Italy provides the ideal forum for the protection of IP rights in the European Union, with judges’ expertise, the predictability of rulings and the short timeframe for decisions to be issued all positive attractions

Published article on World Trademark Review (n.31 June/July 2011)

In recent years, the Italian IP legislation has become increasingly effective in its protection of IP rights. As part of the European Union, Italy brought its laws into line with Community rules, and with the reform of August 2010 (Legislative Decree 131/2010), the Italian legislature bridged the gap which separated Italian IP law from the most effective legal systems within the European Union. The decree introduced new procedural rules with four specific aims:

•  to increase the range of remedies which may be granted as injunctive relief;

•  to simplify procedures;

•  to discourage infringing activities and stimulate judicial action by improving the system of  penalties and compensation; and

•  to shorten the timeframes in which disputes are resolved.

Forum shopping
Notwithstanding the existence of legislation which regulates the competency and jurisdiction of the national courts, it is possible for parties to engage in so-called ‘forum shopping’ in order to choose the country in which they wish to defend or enforce IP rights. Hypothetically, a plaintiff may sue an infringer:
•  before the court of the place in which the infringer is based, or
•  before the court of the place in which the infringement takes place.
Regarding the second case, an infringement is considered to happen where, for example, the infringing product is sold; hence, with the purpose of designating the competence of a national court, it is sufficient to buy an infringing product in the territory of that nation.
In this context, IP rights owners which are interested in protecting their trademarks, designs, patents or trade secrets in the European Union can select the member state which offers the most favourable environment for their legal action.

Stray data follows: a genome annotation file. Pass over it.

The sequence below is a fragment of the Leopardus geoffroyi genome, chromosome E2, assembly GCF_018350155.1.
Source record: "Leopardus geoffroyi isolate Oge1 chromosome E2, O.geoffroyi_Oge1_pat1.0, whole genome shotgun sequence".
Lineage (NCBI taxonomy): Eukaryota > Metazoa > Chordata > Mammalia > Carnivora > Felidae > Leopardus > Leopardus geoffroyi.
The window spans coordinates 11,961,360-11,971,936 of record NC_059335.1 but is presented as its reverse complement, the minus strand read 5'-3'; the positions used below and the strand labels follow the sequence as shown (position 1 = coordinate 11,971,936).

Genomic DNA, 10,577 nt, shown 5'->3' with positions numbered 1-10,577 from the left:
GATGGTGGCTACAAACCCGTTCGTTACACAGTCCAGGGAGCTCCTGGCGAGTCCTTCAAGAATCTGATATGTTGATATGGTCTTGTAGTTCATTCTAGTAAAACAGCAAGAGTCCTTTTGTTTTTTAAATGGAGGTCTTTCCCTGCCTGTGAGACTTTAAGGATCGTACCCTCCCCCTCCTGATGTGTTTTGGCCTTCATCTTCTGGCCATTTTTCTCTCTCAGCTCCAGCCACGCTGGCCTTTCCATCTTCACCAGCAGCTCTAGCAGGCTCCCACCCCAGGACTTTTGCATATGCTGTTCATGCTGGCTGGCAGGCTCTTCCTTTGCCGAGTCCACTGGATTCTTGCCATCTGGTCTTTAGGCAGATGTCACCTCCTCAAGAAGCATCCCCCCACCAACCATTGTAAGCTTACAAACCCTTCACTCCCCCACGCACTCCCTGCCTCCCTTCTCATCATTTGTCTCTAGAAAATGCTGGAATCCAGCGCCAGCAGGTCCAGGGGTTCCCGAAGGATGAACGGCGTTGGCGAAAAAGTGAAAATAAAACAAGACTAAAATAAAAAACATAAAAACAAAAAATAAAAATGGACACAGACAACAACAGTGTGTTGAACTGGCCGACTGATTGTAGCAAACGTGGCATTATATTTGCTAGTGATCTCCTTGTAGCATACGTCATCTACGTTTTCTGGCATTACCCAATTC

IP courts in Italy
The Italian Parliament designed an IP law system which is detached (physically and figuratively) from the other EU jurisdictions. Since 2003 12 specialised IP courts have been set up across Italy. They have exclusive competence in all IP matters, including trademarks, design and patent protection, unfair competition and copyright issues. The judges of these courts are well prepared and rule only on IP matters.
The limited number of specialised courts allows for homogeneous and predictable rulings, with only limited jurisprudential differences between the various IP courts. In a similar manner to the way in which parties can choose the EU member state in which to initiate legal action, under Italian law it is also possible to choose a particular court from the 12 specialised courts in which to initiate an IP action.
Parties may choose between the court of the place in which the defendant is located or the court of one of the places where the relevant infringement took place.
In Italy, in an ordinary proceeding the owner of an IP right can obtain:

•  an order that the adverse party be prevented from continuing to perform infringing  activities;

•  the seizure of counterfeiting products;

•  punitive damages in case of violation of a decision; and/or

•  the publication of the judgment in newspapers and magazines.

Moreover, with the recent amendments, the level of damages associated with infringements has been substantially increased compared to previous rulings.
Infringers can now be ordered to pay all the profits that have been made as a result of the sale of infringing products, or be ordered to pay all royalties to the rights holder if the infringer has not yet realized profits with the infringing activities.
The time required to reach a judgment has also been drastically reduced. While the Italian courts are still not as efficient as those in certain other countries (eg, the United Kingdom, where both the first and second decrees are issued within around two-and-a-half years), in Italy parties can